17 June 2021

Special Guest Post by Sarah Kennedy, Author of Queen of Blood


Available on Amazon UK and Amazon US

1553: Mary Tudor has just been crowned queen of England. Still a Roman Catholic, Mary seeks to return England to its former religion, and Catherine hopes that the country will be at peace under the daughter of Henry VIII. But rebellion is brewing around Thomas Wyatt, the son of a Tudor courtier, and when Catherine’s estranged son suddenly returns from Wittenberg amid circulating rumours about overthrowing the new monarch, Catherine finds herself having to choose between the queen she has always loved and the son who seems determined to join the Protestants who seek to usurp her throne.

The Inspiration behind my series, The Cross and the Crown

My latest novel, Queen of Blood, which is also the fourth volume in The Cross and the Crown, my series about Tudor England was largely inspired by my interest in Mary Tudor. Mary Tudor is popularly known as “Bloody Mary,” because she supposedly led a violent counter-attack on the Protestant country she’d inherited from her father, Henry VIII, and her brother, Edward VI.

Mary’s reign interests me for a couple of reasons. First, she attempted to restore Catholicism as the official religion of England, and any attempt to change (or restore) a country so widely is a difficult undertaking for any leader. Secondly, and more importantly for me, Mary Tudor was the first real queen regnant in England. She ruled in her own right, and she had to fight to get and to keep her throne. She not only had to fight against subjects who thought a woman shouldn’t sit on the throne at all but she also had to fight to win over Protestant subjects to the cause of Catholicism.

Mary did have many of her subjects executed. Of that there is no doubt. Whether she was any more “bloody” than any other monarch dealing with uprisings and resistance, however, is open to debate. What’s clear is that her reign was a time of discord and polarization among English citizens, both nobles and commoners.

And this brings me to my real interest and inspiration: ordinary people, particularly women. I’ve long had an interest in how great cultural shifts affected the daily lives of people who were not living on the public stage of the monarchy—the servants, the farmers, the merchants and craftspeople who had to just get on with it if they wanted to eat and keep a roof over their heads. 

For women, this was all the more challenging, of course, because they also had to bear and raise children. I’ve long wondered how such seismic shifts in the culture around them, from Catholicism to Protestantism and back again to Catholicism, from one monarch to another, affected women. We know that the break with Rome resulted in the destruction of the monasteries and convents and that the former monks were able to become priests in the new church. We know something of some of the former nuns, but not a great many of them. We hope they survived, even if they didn’t thrive.

So what was it like, to be an ordinary woman in Tudor England?

For my main character, Catherine, it’s not easy. She is fortunate in many ways, in that she marries well and has healthy children. Because she was raised in a convent, she has an education. When Mary Tudor inherits the throne, the times seem to have turned favorable again; though Catherine has accepted the Protestant church, she still feels nostalgia for Catholicism. She is also glad that a woman now rules England, an event that she never thought could possibly come to pass.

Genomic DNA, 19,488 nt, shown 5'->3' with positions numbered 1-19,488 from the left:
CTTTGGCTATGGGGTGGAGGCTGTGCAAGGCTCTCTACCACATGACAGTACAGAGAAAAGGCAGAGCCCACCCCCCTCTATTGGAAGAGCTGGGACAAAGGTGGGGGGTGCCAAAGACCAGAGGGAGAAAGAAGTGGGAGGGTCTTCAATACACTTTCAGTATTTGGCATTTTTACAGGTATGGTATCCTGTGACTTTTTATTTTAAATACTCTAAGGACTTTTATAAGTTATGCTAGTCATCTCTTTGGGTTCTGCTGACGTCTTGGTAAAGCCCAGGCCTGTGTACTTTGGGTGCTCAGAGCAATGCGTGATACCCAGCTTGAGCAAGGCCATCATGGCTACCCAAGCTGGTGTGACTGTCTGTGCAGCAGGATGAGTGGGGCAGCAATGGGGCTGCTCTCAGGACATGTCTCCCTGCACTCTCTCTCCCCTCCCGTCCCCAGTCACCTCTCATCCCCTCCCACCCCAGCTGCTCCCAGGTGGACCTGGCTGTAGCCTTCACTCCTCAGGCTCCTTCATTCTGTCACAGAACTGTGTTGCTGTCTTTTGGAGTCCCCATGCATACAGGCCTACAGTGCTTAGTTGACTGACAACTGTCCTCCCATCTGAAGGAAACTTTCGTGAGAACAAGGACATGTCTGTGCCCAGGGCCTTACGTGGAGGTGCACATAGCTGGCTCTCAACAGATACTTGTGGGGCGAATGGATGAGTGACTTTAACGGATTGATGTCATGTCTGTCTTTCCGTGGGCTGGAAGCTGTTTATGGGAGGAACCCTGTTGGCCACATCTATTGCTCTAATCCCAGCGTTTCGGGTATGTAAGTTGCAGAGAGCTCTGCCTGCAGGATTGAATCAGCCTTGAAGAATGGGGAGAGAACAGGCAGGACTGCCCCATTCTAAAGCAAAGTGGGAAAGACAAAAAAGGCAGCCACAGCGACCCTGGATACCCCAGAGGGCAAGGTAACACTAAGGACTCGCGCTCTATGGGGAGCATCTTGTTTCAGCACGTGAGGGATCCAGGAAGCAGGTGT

But Mary Tudor is not an ordinary woman, as much as Catherine would like to think she is. A queen is not ordinary, and Catherine, despite her increasing wealth and the security it affords her, is still a commoner. She has to navigate and negotiate her way around the power of this queen, whom she has thought of as a friend. And Mary Tudor was a queen who used her power.

However intelligent Catherine may be, she is often left to her own devices as England heaves and rolls around her. I think this was likely true of many women—and men, for that matter. When things at the top change radically, those who live “below” must scramble to learn the new doctrines, forms of speech (and prayer), and acceptable behaviors. To fail at this might mean punishment, or death. Many did die, and surely many more whose names we will never know.

To bring these forgotten women and men back to life is my basic inspiration, and I hope that Queen of Blood does just that.

Sarah Kennedy

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About the Author

Sarah Kennedy is the author of the Tudor historical series, The Cross and the Crown, including The Altarpiece, City of Ladies, The King’s Sisters, and Queen of Blood. She has also published a stand-alone contemporary novel, Self-Portrait, with Ghost, as well as seven books of poems.  A professor of English at Mary Baldwin University in Staunton, Virginia, Sarah Kennedy holds a PhD in Renaissance Literature and an MFA in Creative Writing.  She has received grants from both the National Endowment for the Arts, the National Endowment for the Humanities, and the Virginia Commission for the Arts. Find out more at Sarah's website https://sarahkennedybooks.com/ and follow her on Facebook and Twitter @KennedyNovels



2 comments:

  1. Such an interesting post.
    Thank you so much for hosting today's blog tour stop.

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  2. Fascinating post. Sarah succeeds wonderfully in bringing the past to life with strong well developed characters.

    ReplyDelete

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